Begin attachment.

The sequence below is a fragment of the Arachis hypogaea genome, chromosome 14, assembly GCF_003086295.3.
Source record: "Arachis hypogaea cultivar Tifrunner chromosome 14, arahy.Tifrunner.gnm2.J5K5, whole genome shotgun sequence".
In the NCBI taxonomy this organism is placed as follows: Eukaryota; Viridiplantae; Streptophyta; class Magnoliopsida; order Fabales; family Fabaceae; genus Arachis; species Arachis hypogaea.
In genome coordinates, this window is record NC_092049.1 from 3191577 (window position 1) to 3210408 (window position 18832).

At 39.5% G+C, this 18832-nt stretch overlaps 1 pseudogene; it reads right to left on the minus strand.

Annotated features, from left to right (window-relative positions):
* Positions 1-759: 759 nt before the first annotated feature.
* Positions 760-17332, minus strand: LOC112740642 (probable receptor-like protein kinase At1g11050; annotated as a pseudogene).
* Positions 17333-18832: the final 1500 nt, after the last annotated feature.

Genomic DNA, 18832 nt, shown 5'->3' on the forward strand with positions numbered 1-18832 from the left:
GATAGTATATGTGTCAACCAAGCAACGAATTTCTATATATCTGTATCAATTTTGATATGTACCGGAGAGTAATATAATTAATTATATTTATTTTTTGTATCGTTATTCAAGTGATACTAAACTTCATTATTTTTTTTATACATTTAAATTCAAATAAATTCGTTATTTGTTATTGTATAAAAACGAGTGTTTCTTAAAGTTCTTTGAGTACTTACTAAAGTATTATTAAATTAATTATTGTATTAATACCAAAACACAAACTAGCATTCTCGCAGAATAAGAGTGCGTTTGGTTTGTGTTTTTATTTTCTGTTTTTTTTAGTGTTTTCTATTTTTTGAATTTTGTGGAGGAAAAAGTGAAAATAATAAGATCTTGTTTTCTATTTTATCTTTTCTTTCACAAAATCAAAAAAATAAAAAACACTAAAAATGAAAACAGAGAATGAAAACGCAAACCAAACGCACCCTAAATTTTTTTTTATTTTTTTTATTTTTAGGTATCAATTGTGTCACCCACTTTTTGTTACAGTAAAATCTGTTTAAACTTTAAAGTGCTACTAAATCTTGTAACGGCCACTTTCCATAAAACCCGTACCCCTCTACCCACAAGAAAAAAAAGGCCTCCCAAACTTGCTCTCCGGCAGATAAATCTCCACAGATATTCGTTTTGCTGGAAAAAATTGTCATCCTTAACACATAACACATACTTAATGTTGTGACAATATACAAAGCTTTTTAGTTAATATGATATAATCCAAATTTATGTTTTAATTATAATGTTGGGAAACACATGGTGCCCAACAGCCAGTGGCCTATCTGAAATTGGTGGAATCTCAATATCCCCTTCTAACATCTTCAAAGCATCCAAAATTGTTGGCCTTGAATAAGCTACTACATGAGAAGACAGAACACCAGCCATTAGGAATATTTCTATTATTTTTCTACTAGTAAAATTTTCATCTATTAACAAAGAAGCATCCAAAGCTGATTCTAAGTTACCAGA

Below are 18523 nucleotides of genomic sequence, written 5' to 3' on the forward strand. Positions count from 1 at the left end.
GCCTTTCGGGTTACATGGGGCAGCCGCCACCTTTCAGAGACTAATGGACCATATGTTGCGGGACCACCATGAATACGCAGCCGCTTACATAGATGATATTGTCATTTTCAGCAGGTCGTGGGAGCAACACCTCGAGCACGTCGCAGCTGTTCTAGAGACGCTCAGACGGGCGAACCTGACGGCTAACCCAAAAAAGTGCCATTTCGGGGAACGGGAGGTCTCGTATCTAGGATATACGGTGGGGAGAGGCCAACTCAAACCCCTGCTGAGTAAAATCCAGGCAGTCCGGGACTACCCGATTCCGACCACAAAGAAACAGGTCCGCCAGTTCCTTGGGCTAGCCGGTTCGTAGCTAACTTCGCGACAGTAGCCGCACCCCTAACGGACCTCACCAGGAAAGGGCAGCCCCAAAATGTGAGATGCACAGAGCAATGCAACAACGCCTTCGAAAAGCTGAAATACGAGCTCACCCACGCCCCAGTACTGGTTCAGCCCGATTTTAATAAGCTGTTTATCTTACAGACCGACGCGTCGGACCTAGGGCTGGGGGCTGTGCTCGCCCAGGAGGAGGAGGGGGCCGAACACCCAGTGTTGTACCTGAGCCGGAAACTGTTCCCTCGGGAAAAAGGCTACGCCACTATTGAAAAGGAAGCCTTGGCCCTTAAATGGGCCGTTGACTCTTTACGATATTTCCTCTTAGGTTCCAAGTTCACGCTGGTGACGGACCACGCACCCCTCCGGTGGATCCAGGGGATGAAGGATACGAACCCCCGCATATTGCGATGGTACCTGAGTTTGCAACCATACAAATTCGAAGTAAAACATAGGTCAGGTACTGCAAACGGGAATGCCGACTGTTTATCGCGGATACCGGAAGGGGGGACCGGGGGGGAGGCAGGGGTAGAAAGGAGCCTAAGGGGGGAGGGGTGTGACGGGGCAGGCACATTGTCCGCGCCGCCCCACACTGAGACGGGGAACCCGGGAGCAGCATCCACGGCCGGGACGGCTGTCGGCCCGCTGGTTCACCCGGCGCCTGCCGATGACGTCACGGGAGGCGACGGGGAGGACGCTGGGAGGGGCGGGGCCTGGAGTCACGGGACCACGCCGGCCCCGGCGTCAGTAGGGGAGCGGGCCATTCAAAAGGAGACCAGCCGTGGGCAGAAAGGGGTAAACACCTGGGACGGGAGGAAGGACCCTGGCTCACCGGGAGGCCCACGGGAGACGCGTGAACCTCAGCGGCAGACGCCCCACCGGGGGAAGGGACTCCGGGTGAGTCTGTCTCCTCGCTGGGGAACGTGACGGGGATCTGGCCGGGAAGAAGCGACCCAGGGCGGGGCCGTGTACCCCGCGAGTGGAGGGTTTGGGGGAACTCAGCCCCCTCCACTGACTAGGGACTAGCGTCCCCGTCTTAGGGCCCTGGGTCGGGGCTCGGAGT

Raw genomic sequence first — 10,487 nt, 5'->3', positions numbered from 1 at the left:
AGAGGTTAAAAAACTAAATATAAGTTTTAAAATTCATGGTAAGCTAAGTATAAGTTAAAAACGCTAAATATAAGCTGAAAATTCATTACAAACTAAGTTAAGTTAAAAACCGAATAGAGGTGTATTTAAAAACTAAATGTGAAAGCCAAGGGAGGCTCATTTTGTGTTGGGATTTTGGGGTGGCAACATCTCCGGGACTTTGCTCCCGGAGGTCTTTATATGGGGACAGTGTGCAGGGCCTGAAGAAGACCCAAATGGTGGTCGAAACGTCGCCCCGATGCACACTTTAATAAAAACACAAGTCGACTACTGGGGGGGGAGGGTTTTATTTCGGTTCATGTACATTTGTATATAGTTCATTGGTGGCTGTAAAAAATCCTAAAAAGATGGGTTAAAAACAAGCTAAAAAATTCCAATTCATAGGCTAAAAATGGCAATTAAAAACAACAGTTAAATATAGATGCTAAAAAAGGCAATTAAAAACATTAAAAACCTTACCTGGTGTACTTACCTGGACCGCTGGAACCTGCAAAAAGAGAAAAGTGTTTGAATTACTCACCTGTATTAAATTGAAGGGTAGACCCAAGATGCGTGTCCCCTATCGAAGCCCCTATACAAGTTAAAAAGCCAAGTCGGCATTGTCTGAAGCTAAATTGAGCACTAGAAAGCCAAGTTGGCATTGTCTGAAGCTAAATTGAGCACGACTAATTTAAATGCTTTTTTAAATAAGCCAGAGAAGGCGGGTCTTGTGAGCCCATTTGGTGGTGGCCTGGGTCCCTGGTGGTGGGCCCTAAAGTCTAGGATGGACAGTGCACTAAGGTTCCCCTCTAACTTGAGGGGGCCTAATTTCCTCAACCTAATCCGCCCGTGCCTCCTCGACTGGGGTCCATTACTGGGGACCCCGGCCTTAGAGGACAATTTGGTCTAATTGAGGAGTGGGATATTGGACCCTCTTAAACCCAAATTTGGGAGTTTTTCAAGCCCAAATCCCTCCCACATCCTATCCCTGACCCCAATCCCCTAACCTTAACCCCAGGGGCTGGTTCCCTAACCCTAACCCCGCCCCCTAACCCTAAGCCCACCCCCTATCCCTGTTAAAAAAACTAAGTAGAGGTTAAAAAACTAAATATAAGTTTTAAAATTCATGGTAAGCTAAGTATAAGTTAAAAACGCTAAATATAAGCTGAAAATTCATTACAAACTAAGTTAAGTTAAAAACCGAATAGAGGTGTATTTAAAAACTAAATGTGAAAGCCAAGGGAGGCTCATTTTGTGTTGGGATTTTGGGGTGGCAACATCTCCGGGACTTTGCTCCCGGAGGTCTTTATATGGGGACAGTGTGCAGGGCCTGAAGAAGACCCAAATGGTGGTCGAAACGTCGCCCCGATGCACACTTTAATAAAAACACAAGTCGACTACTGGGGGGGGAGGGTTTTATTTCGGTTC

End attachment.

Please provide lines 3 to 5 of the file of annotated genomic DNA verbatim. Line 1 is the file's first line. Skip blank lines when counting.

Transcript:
In the NCBI taxonomy this organism is placed as follows: Eukaryota; Viridiplantae; Streptophyta; class Magnoliopsida; order Fabales; family Fabaceae; genus Arachis; species Arachis hypogaea.
In genome coordinates, this window is record NC_092049.1 from 3191577 (window position 1) to 3210408 (window position 18832).

At 39.5% G+C, this 18832-nt stretch overlaps 1 pseudogene; it reads right to left on the minus strand.